In an interview with ESPN on Thursday, Bridgewater addressed his declining draft stock, questioning why analysts seem to be putting a greater emphasis on one workout over three seasons' worth of production on the field.
"Put on the game tape," he said. "The game tape speaks volumes because I'm in live action, I'm out there making reads, going through progressions, redirection protection, signaling hot routes, getting the offense in and out of the right play. Looking at those things, I think those things outweigh the pro day."
The signal-caller threw for 3,970 yards with 31 touchdowns and four interceptions last season and led the FBS with a 71 percent completion rate.
Bridgewater was NFL Media's Mike Mayock's No. 1 quarterback prospect in his pre- and post-combine positional rankings but fell to No. 3 when Mayock updated his list shortly after Bridgewater's pro day. In Mayock's latest rankings, released last week, Bridgewater fell into a tie for No. 5 with LSU's Zach Mettenberger.
Mayock has said game tape typically is worth 85 percent of a player's grade and that he thought Bridgewater's tape revealed a player who had the potential to be a franchise quarterback. Bridgewater's pro day, however, raised several red flags for Mayock.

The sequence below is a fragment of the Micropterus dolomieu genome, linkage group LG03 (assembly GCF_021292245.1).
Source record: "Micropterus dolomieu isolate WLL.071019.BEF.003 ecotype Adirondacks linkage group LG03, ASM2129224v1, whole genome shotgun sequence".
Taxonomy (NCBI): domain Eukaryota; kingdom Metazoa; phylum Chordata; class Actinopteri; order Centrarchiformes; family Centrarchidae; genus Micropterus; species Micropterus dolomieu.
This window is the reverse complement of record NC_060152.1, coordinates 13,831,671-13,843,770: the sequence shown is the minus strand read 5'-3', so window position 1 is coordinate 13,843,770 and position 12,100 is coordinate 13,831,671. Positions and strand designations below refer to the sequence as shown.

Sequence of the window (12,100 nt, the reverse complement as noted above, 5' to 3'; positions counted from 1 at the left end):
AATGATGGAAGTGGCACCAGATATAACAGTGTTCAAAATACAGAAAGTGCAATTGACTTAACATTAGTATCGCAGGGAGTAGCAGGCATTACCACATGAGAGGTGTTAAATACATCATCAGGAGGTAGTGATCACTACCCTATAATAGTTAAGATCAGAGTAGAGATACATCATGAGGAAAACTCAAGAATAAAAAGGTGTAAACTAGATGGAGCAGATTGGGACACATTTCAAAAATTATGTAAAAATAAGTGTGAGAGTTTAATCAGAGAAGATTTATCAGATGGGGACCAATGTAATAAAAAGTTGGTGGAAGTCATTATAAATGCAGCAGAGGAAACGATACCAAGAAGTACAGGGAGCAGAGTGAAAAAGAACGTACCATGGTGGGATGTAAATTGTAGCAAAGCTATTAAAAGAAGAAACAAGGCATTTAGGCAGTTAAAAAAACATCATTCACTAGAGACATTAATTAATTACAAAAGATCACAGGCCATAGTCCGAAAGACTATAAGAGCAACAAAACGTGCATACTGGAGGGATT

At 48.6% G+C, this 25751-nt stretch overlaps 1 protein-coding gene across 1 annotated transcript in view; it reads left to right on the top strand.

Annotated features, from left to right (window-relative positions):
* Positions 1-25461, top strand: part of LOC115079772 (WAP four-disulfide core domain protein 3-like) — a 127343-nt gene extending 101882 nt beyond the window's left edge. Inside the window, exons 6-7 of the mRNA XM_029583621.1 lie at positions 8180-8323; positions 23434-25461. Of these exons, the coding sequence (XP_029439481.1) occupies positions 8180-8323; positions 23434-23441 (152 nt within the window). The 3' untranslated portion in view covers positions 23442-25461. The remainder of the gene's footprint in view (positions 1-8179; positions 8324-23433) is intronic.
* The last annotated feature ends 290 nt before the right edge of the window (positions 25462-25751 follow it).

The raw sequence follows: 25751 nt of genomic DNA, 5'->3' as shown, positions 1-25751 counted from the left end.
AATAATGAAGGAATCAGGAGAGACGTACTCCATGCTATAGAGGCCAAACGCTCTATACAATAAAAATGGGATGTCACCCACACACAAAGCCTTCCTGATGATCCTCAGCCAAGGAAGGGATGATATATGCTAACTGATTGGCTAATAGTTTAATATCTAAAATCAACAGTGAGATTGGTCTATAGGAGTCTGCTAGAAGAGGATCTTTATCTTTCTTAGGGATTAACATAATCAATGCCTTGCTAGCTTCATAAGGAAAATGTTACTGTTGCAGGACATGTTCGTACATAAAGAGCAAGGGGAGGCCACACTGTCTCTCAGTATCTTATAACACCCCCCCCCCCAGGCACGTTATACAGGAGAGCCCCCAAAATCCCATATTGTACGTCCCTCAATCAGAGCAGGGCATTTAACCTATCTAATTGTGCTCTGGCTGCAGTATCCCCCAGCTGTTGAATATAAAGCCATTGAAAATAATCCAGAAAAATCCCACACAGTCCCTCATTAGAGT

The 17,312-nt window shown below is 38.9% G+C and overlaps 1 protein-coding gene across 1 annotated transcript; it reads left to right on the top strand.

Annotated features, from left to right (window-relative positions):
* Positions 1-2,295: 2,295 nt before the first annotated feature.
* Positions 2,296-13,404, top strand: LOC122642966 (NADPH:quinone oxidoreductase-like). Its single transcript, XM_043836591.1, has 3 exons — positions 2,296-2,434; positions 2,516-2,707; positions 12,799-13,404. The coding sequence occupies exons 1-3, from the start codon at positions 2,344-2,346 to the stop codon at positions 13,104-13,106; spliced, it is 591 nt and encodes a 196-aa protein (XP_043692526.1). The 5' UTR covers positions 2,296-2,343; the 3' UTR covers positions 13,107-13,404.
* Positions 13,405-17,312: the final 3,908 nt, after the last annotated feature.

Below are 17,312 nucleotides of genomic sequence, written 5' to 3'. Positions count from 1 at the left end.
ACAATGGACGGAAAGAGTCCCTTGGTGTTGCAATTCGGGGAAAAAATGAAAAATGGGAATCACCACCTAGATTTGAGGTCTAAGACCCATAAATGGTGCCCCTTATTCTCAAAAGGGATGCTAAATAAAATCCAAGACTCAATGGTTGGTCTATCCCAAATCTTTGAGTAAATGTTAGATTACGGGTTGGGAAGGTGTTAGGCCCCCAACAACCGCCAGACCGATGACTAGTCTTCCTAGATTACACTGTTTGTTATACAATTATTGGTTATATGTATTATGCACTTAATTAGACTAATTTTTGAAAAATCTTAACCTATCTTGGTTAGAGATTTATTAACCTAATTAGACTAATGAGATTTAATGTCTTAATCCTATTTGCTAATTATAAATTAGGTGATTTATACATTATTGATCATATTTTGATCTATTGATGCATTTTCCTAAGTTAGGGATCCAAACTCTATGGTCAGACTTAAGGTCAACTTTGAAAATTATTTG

"I've never seen a top-level quarterback in the last 10 years have a bad pro day, until Teddy Bridgewater," he said. "He had no accuracy, the ball came out funny, the arm strength wasn't there, and it made me question everything I saw on tape because this was live.
"I went back and watched a bunch more tape and compared him to the rest of the guys in the draft," Mayock said. "And like it or not, I've come to a conclusion -- if I was a GM in the NFL, I would not take him in the first round of the draft."
Not all analysts agree with Mayock's grade. Only two of NFL.com's eight mock drafts have Bridgewater falling out of the first round, and NFL Media analyst Daniel Jeremiah has held firm in his belief that Bridgewater is the best quarterback in the draft, rating him No. 11 overall among his top 50 prospects.
What matters, of course, is how NFL teams have graded Bridgewater. Whichever team ends up selecting him, and when, will be one of the most compelling storylines of next week's draft.